by Fr Gabriel-Allan Boyd
Can you imagine an entire city being transformed into followers of Jesus Christ? Wait! Let’s go even further. Can you imagine that happening in your own city? Try imagining, for a moment, entire countries embracing Orthodox Christianity. Historically, it’s happened before…and it’s happened a lot. In fact, it’s happened in places where there was far more hostility to Christianity than in Northern California. It’s happened in places where Christians were tortured and killed for their faith. It happened mostly through laypeople. Let this blow your mind for a few moments: There are some places in the world right now, where Christians are physically abused and murdered for practicing and sharing their faith. And in spite of the risk to their lives, they push everything aside to come together with other Christians at every opportunity to offer their worship to God and to learn more about Him…to truly make Him first in their lives. And for some reason, these followers of Jesus, with no theological degrees and with no classes on how to evangelize, and no formula on how that’s supposed to work, nevertheless, have imperiled—and continue to imperil—their own and their families’ lives to draw their friends and neighbors into an earthly experience of timeless truth. Every single day they risk everything to help fulfill that prayer that Jesus taught us to pray, “Thy Kingdom come, Thy will be done on earth as it is in Heaven.” Why would they do that?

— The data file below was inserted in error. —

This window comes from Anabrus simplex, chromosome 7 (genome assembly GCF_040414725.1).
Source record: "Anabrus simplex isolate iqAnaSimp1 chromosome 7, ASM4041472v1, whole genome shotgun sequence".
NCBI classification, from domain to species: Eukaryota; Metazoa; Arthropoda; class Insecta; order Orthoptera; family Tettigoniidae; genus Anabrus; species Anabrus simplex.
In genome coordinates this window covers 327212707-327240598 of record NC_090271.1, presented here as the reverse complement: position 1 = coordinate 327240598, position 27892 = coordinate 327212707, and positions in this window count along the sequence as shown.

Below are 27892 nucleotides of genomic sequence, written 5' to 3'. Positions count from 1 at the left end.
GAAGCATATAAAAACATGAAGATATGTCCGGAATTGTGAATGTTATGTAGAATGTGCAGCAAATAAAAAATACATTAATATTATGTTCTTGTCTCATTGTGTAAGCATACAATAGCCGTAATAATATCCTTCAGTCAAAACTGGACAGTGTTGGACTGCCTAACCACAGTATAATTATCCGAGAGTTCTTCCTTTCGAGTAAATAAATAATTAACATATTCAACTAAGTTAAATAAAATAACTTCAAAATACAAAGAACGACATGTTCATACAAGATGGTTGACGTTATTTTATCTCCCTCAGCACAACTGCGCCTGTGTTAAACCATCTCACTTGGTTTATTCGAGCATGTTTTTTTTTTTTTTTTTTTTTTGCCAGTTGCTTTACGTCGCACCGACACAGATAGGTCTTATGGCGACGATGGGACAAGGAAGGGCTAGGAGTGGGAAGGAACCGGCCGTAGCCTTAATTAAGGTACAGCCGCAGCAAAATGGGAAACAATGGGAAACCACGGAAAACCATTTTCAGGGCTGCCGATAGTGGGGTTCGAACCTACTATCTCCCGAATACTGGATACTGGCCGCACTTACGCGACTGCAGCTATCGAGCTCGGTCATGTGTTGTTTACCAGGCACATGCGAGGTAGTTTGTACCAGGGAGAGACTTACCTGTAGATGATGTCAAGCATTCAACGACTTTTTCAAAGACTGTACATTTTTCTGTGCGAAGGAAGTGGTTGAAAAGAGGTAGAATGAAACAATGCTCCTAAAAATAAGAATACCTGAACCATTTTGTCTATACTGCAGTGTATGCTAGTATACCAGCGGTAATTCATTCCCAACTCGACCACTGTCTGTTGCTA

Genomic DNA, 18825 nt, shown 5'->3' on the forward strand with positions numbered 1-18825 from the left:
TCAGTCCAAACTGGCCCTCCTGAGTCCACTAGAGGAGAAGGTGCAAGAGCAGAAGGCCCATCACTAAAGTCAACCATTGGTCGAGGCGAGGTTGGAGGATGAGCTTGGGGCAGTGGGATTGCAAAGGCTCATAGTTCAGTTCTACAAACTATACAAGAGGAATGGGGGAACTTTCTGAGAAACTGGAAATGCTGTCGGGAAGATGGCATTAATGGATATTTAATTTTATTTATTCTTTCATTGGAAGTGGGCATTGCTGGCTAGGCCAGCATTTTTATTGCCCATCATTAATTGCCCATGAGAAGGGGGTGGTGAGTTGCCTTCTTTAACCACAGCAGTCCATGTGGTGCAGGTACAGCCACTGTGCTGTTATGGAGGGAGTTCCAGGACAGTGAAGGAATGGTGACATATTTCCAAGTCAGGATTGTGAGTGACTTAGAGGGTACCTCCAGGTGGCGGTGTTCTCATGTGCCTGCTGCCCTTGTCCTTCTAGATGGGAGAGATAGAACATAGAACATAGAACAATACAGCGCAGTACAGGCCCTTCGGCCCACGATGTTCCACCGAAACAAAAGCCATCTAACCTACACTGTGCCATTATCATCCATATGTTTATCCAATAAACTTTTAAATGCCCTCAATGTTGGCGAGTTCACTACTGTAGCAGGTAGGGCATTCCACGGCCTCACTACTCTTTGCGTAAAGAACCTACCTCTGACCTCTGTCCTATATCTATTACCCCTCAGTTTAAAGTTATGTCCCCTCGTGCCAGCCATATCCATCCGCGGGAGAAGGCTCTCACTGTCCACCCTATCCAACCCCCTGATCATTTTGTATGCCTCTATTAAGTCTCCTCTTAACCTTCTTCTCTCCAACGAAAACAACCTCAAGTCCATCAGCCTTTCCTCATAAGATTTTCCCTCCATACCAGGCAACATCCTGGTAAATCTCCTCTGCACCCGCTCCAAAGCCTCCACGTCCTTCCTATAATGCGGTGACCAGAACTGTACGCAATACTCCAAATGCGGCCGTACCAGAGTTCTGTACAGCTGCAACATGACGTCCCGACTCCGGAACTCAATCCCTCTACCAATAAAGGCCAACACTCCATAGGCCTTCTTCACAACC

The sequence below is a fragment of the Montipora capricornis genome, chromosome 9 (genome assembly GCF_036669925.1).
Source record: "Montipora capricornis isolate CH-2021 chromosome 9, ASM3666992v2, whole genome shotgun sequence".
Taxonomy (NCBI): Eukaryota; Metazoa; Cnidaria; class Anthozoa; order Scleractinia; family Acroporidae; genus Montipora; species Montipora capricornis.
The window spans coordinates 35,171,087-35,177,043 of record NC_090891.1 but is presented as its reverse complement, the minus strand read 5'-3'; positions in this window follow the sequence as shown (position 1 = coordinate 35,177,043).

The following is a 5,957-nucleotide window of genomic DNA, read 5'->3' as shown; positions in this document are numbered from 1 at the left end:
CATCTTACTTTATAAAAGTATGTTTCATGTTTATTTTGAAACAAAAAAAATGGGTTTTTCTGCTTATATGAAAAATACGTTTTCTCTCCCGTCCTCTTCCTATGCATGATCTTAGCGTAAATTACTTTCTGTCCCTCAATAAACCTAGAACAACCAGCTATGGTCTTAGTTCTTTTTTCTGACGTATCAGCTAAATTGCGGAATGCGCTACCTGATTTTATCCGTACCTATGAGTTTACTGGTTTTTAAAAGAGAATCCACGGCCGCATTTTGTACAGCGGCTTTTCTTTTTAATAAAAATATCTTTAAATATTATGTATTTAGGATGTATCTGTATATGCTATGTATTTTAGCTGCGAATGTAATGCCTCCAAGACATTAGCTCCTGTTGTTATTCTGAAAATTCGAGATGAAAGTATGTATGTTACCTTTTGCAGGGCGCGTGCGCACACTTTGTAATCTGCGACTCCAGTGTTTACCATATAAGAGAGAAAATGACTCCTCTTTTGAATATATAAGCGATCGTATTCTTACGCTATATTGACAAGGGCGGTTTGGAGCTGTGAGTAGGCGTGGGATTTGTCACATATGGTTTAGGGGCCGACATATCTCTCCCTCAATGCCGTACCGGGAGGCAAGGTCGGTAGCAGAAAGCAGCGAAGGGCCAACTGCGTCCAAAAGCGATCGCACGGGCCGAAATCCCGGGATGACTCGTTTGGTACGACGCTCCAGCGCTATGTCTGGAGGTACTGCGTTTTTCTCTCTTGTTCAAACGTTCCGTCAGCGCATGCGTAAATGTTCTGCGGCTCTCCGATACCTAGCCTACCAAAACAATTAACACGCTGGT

Contrast that picture with this. Today, a significant number of Orthodox Christians I encounter, are repelled by the idea of sharing their own Christian faith with anyone. They can’t imagine that it’s within God’s power to transform their own friends and neighbors and co-workers into followers of Christ, no matter how much a part of Orthodox Christian history it is, nor how much Christ teaches that we are to make disciples, they outright reject the possibility that God wants them to join Him in helping to bring that about. When asked why, their answer is, “That just makes me feel uncomfortable.” Somehow, over the years, what once was the radical love of this transformative faith—where Christians truly took up their cross to follow Jesus—has become mutilated and distorted into something that’s only practiced when it’s easy and convenient for us. Somehow, Christianity became something that’s supposed to make us feel comfortable. How could we have become such a disfigured Christianity? How could we have let ourselves become so barren?